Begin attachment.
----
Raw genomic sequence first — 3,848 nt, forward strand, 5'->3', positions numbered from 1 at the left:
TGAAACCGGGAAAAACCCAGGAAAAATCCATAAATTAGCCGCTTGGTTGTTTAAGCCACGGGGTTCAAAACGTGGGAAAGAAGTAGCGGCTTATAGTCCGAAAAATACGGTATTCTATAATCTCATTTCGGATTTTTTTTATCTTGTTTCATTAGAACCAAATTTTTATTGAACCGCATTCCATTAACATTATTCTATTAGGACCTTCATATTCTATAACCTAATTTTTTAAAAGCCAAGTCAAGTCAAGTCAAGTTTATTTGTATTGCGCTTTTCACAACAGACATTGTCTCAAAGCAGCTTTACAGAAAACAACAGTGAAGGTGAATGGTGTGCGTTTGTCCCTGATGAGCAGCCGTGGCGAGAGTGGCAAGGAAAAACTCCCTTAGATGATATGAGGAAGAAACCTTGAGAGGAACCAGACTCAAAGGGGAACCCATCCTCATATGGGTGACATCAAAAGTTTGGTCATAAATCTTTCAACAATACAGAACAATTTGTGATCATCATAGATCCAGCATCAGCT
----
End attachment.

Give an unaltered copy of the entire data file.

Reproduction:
Raw genomic sequence first — 3,848 nt, forward strand, 5'->3', positions numbered from 1 at the left:
TGAAACCGGGAAAAACCCAGGAAAAATCCATAAATTAGCCGCTTGGTTGTTTAAGCCACGGGGTTCAAAACGTGGGAAAGAAGTAGCGGCTTATAGTCCGAAAAATACGGTATTCTATAATCTCATTTCGGATTTTTTTTATCTTGTTTCATTAGAACCAAATTTTTATTGAACCGCATTCCATTAACATTATTCTATTAGGACCTTCATATTCTATAACCTAATTTTTTAAAAGCCAAGTCAAGTCAAGTCAAGTTTATTTGTATTGCGCTTTTCACAACAGACATTGTCTCAAAGCAGCTTTACAGAAAACAACAGTGAAGGTGAATGGTGTGCGTTTGTCCCTGATGAGCAGCCGTGGCGAGAGTGGCAAGGAAAAACTCCCTTAGATGATATGAGGAAGAAACCTTGAGAGGAACCAGACTCAAAGGGGAACCCATCCTCATATGGGTGACATCAAAAGTTTGGTCATAAATCTTTCAACAATACAGAACAATTTGTGATCATCATAGATCCAGCATCAGCT